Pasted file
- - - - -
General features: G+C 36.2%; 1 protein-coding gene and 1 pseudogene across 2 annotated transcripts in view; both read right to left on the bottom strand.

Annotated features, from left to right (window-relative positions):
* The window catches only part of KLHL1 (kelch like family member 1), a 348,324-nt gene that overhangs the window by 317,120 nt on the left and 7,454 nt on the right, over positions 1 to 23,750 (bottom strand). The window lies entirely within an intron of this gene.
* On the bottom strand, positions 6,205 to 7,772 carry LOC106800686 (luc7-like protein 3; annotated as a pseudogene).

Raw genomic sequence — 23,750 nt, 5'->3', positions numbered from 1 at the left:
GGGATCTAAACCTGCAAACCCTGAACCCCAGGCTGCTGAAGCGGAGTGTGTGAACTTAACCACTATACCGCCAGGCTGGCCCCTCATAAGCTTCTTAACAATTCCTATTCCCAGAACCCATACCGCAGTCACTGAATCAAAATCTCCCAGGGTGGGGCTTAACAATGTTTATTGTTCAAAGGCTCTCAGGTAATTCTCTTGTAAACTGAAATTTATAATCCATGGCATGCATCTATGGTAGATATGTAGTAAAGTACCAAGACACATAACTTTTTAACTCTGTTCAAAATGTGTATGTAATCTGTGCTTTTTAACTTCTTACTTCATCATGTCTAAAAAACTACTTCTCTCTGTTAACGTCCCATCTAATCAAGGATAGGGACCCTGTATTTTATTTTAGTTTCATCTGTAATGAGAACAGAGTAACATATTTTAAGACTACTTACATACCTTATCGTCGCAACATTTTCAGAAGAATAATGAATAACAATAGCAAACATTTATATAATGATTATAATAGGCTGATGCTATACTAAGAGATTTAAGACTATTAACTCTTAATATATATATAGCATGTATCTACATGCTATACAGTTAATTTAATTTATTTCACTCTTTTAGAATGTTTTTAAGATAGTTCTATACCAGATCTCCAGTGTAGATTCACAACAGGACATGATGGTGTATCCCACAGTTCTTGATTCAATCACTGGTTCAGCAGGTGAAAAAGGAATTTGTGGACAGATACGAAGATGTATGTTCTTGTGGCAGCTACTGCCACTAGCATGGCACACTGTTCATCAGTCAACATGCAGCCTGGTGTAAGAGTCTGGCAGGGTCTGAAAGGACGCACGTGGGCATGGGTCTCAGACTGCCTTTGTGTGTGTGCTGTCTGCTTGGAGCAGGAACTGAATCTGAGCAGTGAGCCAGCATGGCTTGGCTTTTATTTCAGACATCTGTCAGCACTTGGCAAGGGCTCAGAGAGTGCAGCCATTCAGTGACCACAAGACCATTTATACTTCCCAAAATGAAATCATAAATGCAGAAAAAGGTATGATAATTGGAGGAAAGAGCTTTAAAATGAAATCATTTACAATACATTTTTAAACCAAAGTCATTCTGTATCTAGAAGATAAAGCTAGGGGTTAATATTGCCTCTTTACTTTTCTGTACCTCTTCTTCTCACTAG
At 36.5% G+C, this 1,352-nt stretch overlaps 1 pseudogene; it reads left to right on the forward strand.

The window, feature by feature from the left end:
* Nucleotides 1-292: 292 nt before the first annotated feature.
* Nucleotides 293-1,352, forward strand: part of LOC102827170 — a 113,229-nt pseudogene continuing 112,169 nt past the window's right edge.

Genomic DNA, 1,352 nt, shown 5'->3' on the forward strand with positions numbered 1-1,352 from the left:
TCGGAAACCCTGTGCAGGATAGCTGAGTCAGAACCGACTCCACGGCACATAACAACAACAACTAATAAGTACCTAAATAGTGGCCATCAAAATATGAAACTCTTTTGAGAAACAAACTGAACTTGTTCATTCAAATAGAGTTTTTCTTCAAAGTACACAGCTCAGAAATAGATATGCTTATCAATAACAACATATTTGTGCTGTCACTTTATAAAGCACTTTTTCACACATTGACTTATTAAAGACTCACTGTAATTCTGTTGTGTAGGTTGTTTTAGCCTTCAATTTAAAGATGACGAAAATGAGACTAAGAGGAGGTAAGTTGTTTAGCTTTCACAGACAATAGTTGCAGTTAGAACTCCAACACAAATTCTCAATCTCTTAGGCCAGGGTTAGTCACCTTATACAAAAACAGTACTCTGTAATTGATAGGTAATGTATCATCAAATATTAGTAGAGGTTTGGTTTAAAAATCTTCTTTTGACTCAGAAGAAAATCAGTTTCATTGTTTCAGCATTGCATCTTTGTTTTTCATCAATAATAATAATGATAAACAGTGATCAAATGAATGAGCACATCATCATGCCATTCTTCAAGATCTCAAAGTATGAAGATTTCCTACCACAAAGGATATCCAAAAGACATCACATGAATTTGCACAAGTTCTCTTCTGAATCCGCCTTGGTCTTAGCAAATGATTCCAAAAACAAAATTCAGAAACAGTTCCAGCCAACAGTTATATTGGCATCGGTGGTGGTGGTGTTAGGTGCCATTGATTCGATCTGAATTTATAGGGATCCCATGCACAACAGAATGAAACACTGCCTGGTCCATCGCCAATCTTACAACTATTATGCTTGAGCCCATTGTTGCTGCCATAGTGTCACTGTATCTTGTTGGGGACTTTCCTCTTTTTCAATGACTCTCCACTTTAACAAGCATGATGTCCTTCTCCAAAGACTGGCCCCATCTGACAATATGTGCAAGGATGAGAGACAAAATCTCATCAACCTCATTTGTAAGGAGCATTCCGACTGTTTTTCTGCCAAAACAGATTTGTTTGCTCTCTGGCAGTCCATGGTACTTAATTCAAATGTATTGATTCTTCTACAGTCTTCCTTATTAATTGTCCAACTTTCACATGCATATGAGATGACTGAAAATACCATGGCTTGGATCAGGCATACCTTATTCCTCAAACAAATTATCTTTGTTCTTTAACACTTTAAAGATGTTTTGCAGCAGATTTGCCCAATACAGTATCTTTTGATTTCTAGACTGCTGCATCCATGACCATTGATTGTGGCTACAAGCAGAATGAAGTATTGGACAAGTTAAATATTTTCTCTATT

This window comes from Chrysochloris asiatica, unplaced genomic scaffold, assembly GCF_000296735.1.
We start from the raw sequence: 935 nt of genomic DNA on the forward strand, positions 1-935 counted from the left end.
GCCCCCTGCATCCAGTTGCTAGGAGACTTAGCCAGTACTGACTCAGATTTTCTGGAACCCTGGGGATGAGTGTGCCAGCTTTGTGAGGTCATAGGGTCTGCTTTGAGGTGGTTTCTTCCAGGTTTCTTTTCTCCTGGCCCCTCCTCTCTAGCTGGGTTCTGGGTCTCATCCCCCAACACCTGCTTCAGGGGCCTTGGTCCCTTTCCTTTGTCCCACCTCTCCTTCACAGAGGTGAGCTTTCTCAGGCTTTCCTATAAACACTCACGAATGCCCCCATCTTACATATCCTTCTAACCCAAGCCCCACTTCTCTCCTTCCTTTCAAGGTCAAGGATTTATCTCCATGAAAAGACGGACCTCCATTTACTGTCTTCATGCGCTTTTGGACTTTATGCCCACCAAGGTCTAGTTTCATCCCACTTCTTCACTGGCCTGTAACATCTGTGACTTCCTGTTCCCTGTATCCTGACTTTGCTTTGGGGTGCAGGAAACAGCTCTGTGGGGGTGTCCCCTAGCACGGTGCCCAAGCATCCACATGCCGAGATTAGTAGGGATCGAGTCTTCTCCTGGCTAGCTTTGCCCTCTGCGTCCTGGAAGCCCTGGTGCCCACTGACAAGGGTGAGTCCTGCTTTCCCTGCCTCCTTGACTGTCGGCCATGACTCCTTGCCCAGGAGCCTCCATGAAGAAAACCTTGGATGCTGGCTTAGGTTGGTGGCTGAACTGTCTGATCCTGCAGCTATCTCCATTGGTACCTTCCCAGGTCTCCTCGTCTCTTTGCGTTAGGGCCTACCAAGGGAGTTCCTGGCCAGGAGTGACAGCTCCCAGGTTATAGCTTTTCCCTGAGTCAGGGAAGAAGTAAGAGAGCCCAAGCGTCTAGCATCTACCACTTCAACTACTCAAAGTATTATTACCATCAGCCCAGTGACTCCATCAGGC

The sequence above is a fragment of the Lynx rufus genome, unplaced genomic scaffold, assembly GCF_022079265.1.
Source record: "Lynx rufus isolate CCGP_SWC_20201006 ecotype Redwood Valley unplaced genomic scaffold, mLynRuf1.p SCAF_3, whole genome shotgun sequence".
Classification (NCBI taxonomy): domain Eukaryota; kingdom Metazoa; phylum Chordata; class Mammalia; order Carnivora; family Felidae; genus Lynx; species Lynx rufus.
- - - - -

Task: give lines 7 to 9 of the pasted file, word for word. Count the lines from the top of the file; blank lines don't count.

At 36.5% G+C, this 1,352-nt stretch overlaps 1 pseudogene; it reads left to right on the forward strand.

The window, feature by feature from the left end:
* Nucleotides 1-292: 292 nt before the first annotated feature.